The Victoria and Albert Museum in London (V&A) has nearly completed its transformation into another Kensington department store to add to Harrods and Harvey Nicks. Through the museum’s magnificent central shopping arcade (once the gallery of Early Medieval Art)  visitors will find varied boutiques­—indeed, they cannot escape without passing  piles of scarves, jewels, clinking trinkets and fake gewgaws which lie in wait beyond the door marked "exit" at the end of every exhibition. With some searching, even books may be purchased, though the scholarly functions of the institution, discreetly continued by its gallant staff, are carefully concealed behind the attractions of commerce.


The museum is now, of course, almost entirely dependent on patronage for mounting exhibitions, which means that it is often at the mercy of individual whim. ‘The Fabric of India’, the central showpiece of the V&A’s current "India season" has supporters from the sub-continent’s fashion industry, which makes a change from the usual Gulf nabobs. Its curator, Rosemary Crill, has a notable academic record, discernible here in the intelligence of the arrangement and catalogue. The sponsors are the bling-fashion jeweller Nirav Modi, the "stylish sustainable luxury" brand Goodearth and Esperion, a pharmaceutical company whose leading product is a cholesterol-lowering drug. 


The sponsors have certainly done the worlds of design and commerce a huge service in bringing this exhibition to the public. The V&A has been collecting textiles for over 150 years, some acquired as spoils of war, some through trade, others via the Great Exhibition of 1851. But many of them are seen here for the first time since the 19th century­—indeed, there has been no major exhibition anywhere focusing on Indian textiles. On display are loans not only from other British institutions such as Tippoo’s tent-hangings from Clive of india’s Powis Castle, but extraordinarily important works from sources such as the Musée Guimet  and the National Museum of India. The history and processes of hand production are carefully outlined in the catalogue and demonstrated in the galleries. The Industrial Revolution in Britain and its impact on India, where the weaving industry collapsed through the inexorable rise of the Lancashire mills, is given full measure in Crill’s history of production. 


From hangings on the walls of the V&A, we get glimpses of what  Lisa Golombek once called the "draped universe of Islam"—and indeed of Hinduism. Golombek argued that "textiles in Islamic societies fulfilled far more than the functions normally expected of them" in their cladding of walls and floors which now may seem stark and cold. ‘Fabric of India’ demonstrates this was true also of the Hindu world. Huge and brilliant swathes of cloth that once disguised the materiality of architecture have stunning visual effects in the galleries. Here is a vast floor-spread, nearly ten metres by four, and  here are long narrative pieces, story-telling on an architectural scale, such as a mid-17th century  Coromandel cotton showing court scenes divided into panels and registers, as might have been seen in a wall-painting. The scale and brilliant colours are testimony to a powerful art form which can no longer be relegated to the lesser category of "decorative art."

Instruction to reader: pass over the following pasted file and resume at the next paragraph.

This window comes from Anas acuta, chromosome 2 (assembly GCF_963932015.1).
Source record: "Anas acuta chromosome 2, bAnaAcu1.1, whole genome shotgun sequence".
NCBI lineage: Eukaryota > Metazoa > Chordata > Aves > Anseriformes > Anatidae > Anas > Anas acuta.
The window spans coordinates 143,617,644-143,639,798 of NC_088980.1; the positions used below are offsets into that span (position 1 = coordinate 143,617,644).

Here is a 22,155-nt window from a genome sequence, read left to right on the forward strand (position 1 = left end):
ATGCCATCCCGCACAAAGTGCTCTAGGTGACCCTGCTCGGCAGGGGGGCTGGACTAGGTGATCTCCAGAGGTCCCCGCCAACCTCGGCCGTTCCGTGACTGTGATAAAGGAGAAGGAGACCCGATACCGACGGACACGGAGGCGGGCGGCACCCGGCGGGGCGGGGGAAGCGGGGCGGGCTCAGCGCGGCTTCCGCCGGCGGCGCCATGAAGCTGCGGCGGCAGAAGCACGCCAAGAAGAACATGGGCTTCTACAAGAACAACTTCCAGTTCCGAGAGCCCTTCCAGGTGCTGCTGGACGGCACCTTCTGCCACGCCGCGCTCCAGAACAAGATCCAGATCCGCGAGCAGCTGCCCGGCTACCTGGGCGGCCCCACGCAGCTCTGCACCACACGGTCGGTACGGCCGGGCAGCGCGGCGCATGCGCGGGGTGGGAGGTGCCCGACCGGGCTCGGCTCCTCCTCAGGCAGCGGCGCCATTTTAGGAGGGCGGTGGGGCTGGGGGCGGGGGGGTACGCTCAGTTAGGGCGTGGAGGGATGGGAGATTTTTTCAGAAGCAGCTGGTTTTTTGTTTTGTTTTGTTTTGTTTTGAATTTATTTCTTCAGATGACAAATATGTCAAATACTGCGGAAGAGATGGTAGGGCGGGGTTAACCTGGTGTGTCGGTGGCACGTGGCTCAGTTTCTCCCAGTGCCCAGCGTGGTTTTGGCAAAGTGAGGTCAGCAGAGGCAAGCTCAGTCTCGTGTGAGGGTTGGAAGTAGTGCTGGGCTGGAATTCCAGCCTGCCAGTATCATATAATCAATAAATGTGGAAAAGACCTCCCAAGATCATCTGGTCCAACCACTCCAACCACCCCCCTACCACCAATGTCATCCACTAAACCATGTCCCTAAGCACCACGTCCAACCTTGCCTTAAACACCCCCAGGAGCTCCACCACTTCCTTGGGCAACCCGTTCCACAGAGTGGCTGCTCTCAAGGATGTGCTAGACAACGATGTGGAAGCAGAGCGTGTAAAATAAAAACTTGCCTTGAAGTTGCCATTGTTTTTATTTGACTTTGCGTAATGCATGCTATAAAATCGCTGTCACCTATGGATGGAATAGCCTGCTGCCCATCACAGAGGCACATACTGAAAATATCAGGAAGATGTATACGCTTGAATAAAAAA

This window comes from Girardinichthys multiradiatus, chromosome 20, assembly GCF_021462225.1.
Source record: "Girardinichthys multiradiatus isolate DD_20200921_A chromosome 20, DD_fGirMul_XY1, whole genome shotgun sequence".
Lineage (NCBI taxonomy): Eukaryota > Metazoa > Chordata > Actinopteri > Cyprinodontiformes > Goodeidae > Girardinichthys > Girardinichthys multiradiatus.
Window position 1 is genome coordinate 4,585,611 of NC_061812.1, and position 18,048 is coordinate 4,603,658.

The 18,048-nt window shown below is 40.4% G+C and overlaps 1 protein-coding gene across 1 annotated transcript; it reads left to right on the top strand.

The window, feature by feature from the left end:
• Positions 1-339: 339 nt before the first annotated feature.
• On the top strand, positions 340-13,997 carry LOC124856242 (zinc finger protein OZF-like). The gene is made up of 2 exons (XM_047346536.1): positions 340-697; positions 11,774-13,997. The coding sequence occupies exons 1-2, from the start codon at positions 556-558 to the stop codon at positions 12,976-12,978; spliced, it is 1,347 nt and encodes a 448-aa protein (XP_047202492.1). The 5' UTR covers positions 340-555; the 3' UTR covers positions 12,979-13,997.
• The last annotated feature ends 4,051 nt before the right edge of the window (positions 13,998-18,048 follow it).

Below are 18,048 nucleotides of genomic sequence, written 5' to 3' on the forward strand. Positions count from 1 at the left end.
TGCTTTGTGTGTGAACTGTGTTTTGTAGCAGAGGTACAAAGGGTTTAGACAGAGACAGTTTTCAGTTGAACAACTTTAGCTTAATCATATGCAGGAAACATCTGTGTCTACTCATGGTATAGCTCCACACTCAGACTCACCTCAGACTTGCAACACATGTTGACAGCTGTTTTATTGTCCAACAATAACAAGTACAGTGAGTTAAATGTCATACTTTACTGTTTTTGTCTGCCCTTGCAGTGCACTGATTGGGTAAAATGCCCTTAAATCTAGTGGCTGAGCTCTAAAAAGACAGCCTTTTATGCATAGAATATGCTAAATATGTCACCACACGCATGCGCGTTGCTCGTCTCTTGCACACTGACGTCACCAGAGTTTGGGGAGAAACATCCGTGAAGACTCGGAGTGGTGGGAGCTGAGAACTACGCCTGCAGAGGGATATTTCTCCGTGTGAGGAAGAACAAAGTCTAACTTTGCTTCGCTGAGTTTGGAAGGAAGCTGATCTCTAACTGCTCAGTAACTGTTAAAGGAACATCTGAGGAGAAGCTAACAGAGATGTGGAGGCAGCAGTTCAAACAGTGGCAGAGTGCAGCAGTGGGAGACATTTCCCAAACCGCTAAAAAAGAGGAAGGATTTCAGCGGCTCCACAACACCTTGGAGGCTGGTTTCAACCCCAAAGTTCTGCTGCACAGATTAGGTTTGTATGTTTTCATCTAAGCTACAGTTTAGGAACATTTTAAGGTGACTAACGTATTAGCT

Of the garments, I am less certain. The show confines itself to hand-made work, which neatly removes it from the moral problems presented by the spectre at the feast, the contemporary garment industry. The earlier pieces have a fascination, but the Emperor Akbar’s pashmina shawl and Indira Gandhi’s wedding sari surely belong to the "golly gosh" of celebrity association to which the V&A has now so firmly tied itself. 


Also within that category of  personal association, although more dazzling than the garments, belong the exhibits in the V&A’s other major India show, ‘Bejewelled Treasures,’ which is itself a record of the intimacy now prevailing between the museum and the collector. When the Qatari Sheikh Hamad bin Abdullah al Thani saw the V&A exhibition ‘Maharaja’ in 2009, he was so taken with the glittering display that he began his own collection of Indian jewels, which now includes some astonishing pieces: a gold tiger’s head finial with the tongue as a huge ruby and necklaces set with diamonds from the fabled mines of Golconda. Once again, the catalogue is by a much-respected scholar and curator, in this case Susan Stronge, whose abilities are wasted on this array of bling and tat. The show is sponsored by the jewellers Wartski and was highly successful at the Metropolitan last year. Enough said.


Does it matter that private funding has sponsored these shows? Surely not, one might say, provided a sponsor has not had a controlling hand in the event. But the sponsors’ roles resonate in the  shameless vulgarity of the jewellery and the modish garments displayed in the final gallery of ‘Fabric of India’. We make a seamless transition from the museum display of high-fashion by modern designers to the V&A shop, where we can lay out money to buy ourselves a scrap of the same—a silk scarf for a mere £85, for example. High-fashion clothes, diamond studs: this is the international world of the super-rich, heritage as a ‘design feature’.  Art deserves no state support – the private sector will flash its wealth instead. That’s the message of these shows. Gawp and be grateful.


Jane Jakeman is an Islamic art historian formerly on the staff of the Bodleian and Ashmolean libraries.


The Fabric of India, Victoria and Albert Museum, London, until 10 January 2016


Bejewelled Treasures: The Al-Thani Collection Victoria and Albert Museum, London, until 28 March 2016